2016E Adjusted P/E

    19.1x-25.6x        20.5x        14.2x-32.4x        18.5x        17.9x        19.6x        18.1x        21.0x   

P/ 2016E FCF

    9.7x-14.1x        11.4x        7.8x-13.4x        10.5x        9.8x        13.3x        9.2x        12.5x   

2016E Adjusted P/E/G

    1.3x-2.3x        1.6x        1.2x-1.9x        1.7x        1.5x        2.9x        1.1x        1.6x   

The preparation of a fairness opinion is a complex process and is not necessarily susceptible to partial analysis or summary description. Selecting portions of the analyses or of the summary set forth above, without considering the analyses as a whole, could create an incomplete view of the processes underlying Goldman Sachs’ opinion. In arriving at its fairness determination, Goldman Sachs considered the results of all of its analyses and did not attribute any particular weight to any factor or analysis considered by it. Rather, Goldman Sachs made its determination as to fairness on the basis of its experience and professional judgment after considering the results of all of its analyses. No company or transaction used in the above analyses as a comparison is directly comparable to IHS or Markit or the contemplated combination.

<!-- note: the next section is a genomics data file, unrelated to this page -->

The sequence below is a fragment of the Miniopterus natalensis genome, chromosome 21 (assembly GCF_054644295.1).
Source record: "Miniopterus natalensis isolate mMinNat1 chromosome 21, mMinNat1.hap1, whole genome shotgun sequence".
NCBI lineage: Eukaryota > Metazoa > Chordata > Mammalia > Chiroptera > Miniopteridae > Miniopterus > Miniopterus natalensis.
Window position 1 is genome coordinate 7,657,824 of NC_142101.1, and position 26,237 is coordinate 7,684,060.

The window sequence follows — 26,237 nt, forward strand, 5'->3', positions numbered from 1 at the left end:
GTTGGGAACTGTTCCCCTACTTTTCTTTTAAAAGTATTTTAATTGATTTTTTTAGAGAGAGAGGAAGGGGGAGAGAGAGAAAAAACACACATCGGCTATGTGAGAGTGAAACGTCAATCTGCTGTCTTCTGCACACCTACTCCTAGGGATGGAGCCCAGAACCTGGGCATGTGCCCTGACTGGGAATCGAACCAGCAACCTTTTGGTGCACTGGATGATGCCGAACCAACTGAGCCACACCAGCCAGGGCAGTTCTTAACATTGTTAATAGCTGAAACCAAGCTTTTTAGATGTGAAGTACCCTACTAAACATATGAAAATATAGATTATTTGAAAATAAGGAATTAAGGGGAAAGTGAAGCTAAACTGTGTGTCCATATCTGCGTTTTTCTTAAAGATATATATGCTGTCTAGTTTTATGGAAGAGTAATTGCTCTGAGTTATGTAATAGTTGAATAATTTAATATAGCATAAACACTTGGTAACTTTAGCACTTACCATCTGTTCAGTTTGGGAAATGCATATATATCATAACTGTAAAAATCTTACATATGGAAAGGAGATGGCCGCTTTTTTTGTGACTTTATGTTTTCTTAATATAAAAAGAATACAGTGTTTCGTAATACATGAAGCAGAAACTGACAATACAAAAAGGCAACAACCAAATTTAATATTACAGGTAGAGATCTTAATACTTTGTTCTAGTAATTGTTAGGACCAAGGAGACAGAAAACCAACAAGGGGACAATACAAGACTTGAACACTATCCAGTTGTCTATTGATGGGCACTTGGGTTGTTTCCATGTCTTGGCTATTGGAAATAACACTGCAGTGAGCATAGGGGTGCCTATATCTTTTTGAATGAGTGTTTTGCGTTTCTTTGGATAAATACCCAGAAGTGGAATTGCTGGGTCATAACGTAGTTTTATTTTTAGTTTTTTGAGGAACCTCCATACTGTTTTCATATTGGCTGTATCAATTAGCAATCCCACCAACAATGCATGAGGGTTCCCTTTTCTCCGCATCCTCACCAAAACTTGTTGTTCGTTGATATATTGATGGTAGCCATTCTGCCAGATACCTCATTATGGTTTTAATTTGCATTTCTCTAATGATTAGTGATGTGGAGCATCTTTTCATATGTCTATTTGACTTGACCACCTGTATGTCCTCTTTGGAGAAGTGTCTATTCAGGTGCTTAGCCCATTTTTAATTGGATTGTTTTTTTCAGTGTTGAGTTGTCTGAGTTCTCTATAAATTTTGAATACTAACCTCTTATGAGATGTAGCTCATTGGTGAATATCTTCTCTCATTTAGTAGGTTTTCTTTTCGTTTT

Goldman Sachs prepared these analyses for purposes of Goldman Sachs’ providing its opinion to the IHS board as to the fairness from a financial point of view to the holders (other than Markit and its affiliates) of shares of IHS common stock of the exchange ratio pursuant to the merger agreement. These analyses do not purport to be appraisals nor do they necessarily reflect the prices at which businesses or securities actually may

 

93


Table of Contents

be sold. Analyses based upon forecasts of future results are not necessarily indicative of actual future results, which may be significantly more or less favorable than suggested by these analyses. Because these analyses are inherently subject to uncertainty, being based upon numerous factors or events beyond the control of the parties or their respective advisors, none of IHS, Markit, Goldman Sachs or any other person assumes responsibility if future results are materially different from those forecast.

The exchange ratio was determined through arm’s-length negotiations between IHS and Markit and was approved by the IHS board. Goldman Sachs provided advice to IHS during these negotiations. Goldman Sachs did not, however, recommend any specific exchange ratio to IHS or the IHS board or that any specific exchange ratio constituted the only appropriate exchange ratio for the combination.

As described above, Goldman Sachs’ opinion to the IHS board was one of many factors taken into consideration by the IHS board in making its determination to approve the merger agreement. The foregoing summary does not purport to be a complete description of the analyses performed by Goldman Sachs in connection with the fairness opinion and is qualified in its entirety by reference to the written opinion of Goldman Sachs attached as Annex D.